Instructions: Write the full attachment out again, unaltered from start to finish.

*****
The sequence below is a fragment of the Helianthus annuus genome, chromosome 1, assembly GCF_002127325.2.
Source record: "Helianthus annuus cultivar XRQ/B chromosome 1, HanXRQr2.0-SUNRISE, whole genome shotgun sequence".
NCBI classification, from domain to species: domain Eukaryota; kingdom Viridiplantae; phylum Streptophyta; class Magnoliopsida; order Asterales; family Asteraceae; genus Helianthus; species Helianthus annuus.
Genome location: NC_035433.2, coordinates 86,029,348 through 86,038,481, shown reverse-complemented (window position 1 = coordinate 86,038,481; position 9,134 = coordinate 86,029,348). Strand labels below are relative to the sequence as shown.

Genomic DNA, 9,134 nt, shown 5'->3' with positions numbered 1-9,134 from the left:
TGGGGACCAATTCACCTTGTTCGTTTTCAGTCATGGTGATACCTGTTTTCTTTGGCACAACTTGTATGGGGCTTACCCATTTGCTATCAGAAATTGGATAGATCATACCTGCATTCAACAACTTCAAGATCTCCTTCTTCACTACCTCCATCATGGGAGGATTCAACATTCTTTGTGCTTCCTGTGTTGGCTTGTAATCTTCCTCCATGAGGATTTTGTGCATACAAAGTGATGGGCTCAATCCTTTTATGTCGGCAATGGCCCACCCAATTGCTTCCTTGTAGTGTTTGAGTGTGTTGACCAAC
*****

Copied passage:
The sequence below is a fragment of the Helianthus annuus genome, chromosome 1, assembly GCF_002127325.2.
Source record: "Helianthus annuus cultivar XRQ/B chromosome 1, HanXRQr2.0-SUNRISE, whole genome shotgun sequence".
NCBI classification, from domain to species: domain Eukaryota; kingdom Viridiplantae; phylum Streptophyta; class Magnoliopsida; order Asterales; family Asteraceae; genus Helianthus; species Helianthus annuus.
Genome location: NC_035433.2, coordinates 86,029,348 through 86,038,481, shown reverse-complemented (window position 1 = coordinate 86,038,481; position 9,134 = coordinate 86,029,348). Strand labels below are relative to the sequence as shown.

Genomic DNA, 9,134 nt, shown 5'->3' with positions numbered 1-9,134 from the left:
TGGGGACCAATTCACCTTGTTCGTTTTCAGTCATGGTGATACCTGTTTTCTTTGGCACAACTTGTATGGGGCTTACCCATTTGCTATCAGAAATTGGATAGATCATACCTGCATTCAACAACTTCAAGATCTCCTTCTTCACTACCTCCATCATGGGAGGATTCAACATTCTTTGTGCTTCCTGTGTTGGCTTGTAATCTTCCTCCATGAGGATTTTGTGCATACAAAGTGATGGGCTCAATCCTTTTATGTCGGCAATGGCCCACCCAATTGCTTCCTTGTAGTGTTTGAGTGTGTTGACCAAC